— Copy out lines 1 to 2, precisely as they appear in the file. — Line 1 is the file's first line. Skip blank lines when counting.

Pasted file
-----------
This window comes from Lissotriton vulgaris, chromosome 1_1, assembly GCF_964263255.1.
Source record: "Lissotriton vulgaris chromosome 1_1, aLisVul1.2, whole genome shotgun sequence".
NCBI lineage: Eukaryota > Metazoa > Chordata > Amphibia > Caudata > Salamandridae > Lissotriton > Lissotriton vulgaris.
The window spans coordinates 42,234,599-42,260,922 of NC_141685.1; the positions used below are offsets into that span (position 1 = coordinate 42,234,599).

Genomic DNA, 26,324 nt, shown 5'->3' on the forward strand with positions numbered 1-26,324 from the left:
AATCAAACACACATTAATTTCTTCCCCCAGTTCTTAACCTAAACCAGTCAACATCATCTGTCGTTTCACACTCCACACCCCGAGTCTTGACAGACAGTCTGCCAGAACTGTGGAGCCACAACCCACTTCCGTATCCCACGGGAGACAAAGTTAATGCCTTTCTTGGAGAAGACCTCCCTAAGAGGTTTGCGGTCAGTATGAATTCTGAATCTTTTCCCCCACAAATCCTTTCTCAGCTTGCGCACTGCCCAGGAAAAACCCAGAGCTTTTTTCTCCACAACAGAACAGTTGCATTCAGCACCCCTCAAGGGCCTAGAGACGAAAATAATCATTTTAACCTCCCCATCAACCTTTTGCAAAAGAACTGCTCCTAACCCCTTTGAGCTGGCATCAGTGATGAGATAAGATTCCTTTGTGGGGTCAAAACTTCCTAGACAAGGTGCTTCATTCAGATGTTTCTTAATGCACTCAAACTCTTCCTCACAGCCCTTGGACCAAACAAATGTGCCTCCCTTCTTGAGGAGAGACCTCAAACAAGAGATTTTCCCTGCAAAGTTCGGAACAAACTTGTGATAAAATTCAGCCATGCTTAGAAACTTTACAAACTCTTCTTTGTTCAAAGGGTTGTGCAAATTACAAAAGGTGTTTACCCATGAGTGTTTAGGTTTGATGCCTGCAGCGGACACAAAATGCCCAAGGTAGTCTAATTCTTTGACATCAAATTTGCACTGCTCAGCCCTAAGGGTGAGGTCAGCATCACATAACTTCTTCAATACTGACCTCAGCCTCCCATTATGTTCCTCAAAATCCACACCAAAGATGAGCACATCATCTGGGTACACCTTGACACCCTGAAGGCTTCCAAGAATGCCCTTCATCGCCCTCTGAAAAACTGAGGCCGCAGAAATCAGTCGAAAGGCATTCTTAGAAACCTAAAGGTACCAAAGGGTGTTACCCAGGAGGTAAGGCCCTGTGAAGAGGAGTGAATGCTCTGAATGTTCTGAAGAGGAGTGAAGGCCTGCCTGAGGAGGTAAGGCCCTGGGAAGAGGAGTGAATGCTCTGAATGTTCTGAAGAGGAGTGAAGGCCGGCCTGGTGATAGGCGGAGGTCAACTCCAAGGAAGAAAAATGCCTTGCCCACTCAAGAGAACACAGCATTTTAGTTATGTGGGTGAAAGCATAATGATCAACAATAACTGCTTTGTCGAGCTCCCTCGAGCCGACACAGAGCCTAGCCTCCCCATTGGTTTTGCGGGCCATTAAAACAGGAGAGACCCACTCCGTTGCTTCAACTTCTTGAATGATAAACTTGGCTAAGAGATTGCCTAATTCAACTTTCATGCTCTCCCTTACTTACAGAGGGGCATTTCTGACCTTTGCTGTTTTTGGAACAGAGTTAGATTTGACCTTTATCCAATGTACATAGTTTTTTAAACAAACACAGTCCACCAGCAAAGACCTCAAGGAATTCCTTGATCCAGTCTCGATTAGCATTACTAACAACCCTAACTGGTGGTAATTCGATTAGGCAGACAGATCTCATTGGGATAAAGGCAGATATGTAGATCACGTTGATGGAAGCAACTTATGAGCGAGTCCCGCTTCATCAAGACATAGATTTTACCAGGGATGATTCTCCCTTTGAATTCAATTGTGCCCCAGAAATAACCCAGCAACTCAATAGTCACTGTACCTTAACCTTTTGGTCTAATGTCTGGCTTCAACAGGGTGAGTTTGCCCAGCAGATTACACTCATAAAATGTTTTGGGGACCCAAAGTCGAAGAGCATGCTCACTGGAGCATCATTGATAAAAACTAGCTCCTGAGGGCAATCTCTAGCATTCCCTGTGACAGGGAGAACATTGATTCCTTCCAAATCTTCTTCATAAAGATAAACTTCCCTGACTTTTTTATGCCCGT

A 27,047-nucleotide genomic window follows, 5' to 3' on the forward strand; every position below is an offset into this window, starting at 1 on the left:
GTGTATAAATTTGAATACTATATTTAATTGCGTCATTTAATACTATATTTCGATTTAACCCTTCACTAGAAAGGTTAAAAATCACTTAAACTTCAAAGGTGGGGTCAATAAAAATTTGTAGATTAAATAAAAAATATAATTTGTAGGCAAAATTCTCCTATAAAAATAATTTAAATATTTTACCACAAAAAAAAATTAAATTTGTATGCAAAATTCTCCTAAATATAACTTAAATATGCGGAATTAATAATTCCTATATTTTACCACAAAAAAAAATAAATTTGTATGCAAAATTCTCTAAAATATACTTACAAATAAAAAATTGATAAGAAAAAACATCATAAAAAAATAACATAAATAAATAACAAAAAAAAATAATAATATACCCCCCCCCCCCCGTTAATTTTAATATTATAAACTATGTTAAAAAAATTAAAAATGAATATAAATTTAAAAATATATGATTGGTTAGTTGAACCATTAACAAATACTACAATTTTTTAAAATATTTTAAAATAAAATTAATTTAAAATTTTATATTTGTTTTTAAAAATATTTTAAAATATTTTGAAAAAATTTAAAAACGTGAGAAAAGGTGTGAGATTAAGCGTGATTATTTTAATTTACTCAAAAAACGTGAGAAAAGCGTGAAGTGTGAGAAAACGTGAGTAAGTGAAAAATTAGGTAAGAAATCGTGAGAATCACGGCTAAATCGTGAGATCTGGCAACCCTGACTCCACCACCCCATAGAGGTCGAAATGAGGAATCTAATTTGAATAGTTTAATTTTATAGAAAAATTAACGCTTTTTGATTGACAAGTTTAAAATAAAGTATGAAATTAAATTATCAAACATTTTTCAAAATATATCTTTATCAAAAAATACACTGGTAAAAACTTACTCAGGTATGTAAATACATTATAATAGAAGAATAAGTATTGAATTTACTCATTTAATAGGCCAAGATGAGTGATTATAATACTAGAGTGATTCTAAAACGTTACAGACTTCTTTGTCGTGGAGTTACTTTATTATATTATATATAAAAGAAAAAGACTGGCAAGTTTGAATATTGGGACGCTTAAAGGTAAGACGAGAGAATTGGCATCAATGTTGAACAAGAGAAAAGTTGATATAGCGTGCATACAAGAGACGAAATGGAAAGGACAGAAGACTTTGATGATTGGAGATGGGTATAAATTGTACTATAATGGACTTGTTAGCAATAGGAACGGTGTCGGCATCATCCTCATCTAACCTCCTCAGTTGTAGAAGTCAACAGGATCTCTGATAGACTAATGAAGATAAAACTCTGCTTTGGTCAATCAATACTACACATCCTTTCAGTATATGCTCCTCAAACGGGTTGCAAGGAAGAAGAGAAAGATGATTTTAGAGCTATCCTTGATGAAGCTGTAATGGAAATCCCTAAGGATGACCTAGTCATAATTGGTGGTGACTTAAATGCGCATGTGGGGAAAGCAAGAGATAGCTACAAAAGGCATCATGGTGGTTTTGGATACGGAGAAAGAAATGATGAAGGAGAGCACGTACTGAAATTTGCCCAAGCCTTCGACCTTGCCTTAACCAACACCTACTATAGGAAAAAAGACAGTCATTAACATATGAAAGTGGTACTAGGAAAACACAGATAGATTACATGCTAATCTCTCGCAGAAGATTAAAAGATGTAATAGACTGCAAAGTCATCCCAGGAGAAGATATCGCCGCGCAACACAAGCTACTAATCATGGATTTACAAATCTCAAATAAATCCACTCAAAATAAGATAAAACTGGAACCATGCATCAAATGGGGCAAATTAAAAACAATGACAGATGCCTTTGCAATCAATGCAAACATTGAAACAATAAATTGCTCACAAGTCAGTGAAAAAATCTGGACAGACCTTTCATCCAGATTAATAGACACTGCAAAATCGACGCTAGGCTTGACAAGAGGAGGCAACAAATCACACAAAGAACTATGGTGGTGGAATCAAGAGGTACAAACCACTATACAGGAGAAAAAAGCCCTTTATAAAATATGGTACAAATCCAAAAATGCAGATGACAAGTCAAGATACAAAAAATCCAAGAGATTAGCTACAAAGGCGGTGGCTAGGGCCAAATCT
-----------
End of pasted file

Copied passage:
This window comes from Lissotriton vulgaris, chromosome 1_1, assembly GCF_964263255.1.
Source record: "Lissotriton vulgaris chromosome 1_1, aLisVul1.2, whole genome shotgun sequence".